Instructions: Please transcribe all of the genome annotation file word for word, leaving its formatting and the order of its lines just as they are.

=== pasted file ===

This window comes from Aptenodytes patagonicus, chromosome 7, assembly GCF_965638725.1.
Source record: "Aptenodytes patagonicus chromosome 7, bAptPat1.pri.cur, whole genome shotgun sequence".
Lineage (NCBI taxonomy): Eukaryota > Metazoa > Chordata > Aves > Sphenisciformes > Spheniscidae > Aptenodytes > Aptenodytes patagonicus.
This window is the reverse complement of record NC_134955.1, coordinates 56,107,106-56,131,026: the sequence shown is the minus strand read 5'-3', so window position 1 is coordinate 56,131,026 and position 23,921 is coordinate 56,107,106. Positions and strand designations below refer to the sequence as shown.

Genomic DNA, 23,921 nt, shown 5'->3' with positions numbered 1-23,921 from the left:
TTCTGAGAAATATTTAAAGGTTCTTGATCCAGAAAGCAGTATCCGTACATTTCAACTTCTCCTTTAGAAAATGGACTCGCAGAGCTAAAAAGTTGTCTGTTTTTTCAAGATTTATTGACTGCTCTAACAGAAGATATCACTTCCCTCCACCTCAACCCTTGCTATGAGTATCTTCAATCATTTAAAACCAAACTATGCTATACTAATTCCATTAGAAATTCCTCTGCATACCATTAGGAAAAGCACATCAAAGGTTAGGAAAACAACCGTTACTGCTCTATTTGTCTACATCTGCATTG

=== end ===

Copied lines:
This window comes from Aptenodytes patagonicus, chromosome 7, assembly GCF_965638725.1.
Source record: "Aptenodytes patagonicus chromosome 7, bAptPat1.pri.cur, whole genome shotgun sequence".
Lineage (NCBI taxonomy): Eukaryota > Metazoa > Chordata > Aves > Sphenisciformes > Spheniscidae > Aptenodytes > Aptenodytes patagonicus.
This window is the reverse complement of record NC_134955.1, coordinates 56,107,106-56,131,026: the sequence shown is the minus strand read 5'-3', so window position 1 is coordinate 56,131,026 and position 23,921 is coordinate 56,107,106. Positions and strand designations below refer to the sequence as shown.

Genomic DNA, 23,921 nt, shown 5'->3' with positions numbered 1-23,921 from the left:
TTCTGAGAAATATTTAAAGGTTCTTGATCCAGAAAGCAGTATCCGTACATTTCAACTTCTCCTTTAGAAAATGGACTCGCAGAGCTAAAAAGTTGTCTGTTTTTTCAAGATTTATTGACTGCTCTAACAGAAGATATCACTTCCCTCCACCTCAACCCTTGCTATGAGTATCTTCAATCATTTAAAACCAAACTATGCTATACTAATTCCATTAGAAATTCCTCTGCATACCATTAGGAAAAGCACATCAAAGGTTAGGAAAACAACCGTTACTGCTCTATTTGTCTACATCTGCATTG